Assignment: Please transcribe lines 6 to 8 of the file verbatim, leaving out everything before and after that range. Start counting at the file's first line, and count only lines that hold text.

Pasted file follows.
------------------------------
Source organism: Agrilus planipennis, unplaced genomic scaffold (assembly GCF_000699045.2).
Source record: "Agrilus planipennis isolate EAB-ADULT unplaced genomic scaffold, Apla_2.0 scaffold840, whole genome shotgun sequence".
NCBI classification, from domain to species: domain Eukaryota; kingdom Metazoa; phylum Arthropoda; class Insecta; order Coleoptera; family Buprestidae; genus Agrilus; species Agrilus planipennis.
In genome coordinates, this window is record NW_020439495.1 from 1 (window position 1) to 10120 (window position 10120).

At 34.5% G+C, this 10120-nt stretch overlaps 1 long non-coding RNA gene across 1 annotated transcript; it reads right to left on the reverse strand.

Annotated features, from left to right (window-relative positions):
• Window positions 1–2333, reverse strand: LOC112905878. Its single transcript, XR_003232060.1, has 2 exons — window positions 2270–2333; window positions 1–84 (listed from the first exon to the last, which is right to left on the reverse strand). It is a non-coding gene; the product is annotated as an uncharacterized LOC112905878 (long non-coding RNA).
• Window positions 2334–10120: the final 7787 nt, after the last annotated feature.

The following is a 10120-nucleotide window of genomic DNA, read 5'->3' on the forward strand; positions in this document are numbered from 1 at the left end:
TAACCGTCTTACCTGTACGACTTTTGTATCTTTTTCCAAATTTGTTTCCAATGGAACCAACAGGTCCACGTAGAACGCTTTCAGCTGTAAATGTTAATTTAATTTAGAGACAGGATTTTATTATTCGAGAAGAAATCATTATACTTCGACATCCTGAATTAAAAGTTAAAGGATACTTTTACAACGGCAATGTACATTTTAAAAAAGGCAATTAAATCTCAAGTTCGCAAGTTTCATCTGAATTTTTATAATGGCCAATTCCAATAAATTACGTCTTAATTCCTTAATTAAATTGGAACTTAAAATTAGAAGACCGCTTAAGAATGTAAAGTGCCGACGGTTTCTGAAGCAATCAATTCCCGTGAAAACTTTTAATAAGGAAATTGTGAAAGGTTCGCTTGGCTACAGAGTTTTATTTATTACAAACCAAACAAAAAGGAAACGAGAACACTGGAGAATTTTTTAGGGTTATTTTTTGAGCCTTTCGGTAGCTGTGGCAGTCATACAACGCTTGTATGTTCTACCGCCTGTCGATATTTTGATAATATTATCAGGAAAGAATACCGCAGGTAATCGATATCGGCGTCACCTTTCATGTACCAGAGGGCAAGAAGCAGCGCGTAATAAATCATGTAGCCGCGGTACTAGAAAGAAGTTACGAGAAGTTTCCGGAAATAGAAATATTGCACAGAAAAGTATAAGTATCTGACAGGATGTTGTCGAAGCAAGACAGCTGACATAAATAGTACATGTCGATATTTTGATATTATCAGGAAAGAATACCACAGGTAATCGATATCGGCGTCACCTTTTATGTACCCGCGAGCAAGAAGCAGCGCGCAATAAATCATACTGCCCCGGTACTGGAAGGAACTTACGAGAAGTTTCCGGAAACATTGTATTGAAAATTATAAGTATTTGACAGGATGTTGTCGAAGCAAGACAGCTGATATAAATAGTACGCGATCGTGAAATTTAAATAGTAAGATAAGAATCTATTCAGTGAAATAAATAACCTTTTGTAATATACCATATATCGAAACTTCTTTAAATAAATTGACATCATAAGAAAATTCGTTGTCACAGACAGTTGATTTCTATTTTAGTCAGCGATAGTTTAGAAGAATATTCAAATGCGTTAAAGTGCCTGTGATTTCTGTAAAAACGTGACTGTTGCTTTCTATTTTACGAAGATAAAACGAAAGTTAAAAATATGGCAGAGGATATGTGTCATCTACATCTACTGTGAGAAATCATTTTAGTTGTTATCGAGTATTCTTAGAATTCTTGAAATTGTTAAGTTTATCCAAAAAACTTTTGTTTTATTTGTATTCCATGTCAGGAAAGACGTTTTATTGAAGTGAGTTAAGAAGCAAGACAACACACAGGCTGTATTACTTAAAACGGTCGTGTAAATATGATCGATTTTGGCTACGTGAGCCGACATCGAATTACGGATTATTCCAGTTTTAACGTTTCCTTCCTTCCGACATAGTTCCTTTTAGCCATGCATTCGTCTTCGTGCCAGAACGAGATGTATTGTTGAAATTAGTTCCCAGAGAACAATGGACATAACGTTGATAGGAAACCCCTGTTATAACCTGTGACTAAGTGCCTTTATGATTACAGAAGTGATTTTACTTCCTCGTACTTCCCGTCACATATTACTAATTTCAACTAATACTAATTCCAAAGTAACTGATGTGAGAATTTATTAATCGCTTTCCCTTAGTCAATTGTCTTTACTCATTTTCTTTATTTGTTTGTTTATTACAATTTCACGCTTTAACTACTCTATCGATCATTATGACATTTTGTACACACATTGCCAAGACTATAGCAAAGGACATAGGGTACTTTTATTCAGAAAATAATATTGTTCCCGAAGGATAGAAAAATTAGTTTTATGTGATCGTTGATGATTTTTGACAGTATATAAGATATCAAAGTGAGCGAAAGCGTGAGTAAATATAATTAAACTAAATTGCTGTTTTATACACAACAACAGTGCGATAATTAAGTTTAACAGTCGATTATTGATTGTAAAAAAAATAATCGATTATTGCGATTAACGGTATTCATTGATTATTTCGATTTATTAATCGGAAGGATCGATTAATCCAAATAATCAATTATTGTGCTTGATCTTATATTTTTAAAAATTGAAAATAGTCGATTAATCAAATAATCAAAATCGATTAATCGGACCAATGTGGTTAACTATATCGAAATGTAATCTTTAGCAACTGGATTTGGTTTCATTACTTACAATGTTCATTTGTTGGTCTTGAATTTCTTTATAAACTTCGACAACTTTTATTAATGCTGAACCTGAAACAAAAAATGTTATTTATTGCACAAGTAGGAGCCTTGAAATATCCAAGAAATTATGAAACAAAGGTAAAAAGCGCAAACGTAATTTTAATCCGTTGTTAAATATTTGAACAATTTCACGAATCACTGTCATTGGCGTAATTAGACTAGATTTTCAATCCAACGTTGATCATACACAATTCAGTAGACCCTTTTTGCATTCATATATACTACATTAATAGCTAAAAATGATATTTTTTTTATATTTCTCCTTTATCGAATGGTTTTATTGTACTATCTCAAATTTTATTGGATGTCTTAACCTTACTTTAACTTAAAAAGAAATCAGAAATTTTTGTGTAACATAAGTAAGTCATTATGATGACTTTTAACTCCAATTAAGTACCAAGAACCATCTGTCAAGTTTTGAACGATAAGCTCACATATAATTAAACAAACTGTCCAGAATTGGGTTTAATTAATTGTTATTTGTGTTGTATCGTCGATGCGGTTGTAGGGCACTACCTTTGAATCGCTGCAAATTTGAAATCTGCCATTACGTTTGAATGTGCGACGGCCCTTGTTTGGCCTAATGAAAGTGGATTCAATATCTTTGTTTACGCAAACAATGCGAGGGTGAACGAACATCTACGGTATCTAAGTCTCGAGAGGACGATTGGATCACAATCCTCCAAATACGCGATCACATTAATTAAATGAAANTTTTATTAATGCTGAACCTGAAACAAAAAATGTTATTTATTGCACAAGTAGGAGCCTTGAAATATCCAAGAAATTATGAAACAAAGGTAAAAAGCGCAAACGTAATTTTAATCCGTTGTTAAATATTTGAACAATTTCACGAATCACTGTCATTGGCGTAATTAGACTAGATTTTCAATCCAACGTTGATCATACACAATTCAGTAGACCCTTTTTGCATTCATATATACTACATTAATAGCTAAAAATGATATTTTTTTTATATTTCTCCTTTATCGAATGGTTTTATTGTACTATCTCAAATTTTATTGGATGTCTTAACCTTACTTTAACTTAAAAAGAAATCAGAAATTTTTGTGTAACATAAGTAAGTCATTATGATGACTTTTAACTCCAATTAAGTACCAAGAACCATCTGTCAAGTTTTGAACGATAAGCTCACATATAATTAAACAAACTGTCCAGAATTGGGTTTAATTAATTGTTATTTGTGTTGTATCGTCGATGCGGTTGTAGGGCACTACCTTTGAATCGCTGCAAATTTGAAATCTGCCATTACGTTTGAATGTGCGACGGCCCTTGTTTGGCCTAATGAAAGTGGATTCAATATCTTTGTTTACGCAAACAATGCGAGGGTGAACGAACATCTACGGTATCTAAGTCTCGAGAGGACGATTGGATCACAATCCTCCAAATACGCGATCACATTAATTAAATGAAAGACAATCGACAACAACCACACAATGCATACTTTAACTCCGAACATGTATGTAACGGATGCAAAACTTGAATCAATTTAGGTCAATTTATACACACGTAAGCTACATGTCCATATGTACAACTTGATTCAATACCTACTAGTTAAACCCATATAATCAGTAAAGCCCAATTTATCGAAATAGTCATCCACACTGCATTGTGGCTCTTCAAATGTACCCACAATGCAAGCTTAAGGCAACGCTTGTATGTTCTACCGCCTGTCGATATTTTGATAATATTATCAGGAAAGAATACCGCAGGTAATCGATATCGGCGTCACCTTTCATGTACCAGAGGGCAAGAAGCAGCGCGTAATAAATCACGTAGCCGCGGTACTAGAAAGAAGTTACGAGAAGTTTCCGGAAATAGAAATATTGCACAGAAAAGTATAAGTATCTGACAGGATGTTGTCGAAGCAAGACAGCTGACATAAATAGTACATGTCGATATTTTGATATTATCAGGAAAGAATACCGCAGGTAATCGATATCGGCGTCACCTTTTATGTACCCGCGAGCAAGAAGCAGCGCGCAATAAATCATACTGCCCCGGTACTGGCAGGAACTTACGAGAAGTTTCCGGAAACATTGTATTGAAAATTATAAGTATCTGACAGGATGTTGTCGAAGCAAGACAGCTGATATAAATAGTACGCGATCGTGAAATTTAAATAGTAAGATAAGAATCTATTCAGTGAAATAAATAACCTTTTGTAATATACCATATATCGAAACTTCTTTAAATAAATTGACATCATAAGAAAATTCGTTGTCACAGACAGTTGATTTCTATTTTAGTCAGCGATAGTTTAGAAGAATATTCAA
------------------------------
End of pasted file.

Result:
Annotated features, from left to right (window-relative positions):
• Window positions 1–2333, reverse strand: LOC112905878. Its single transcript, XR_003232060.1, has 2 exons — window positions 2270–2333; window positions 1–84 (listed from the first exon to the last, which is right to left on the reverse strand). It is a non-coding gene; the product is annotated as an uncharacterized LOC112905878 (long non-coding RNA).
• Window positions 2334–10120: the final 7787 nt, after the last annotated feature.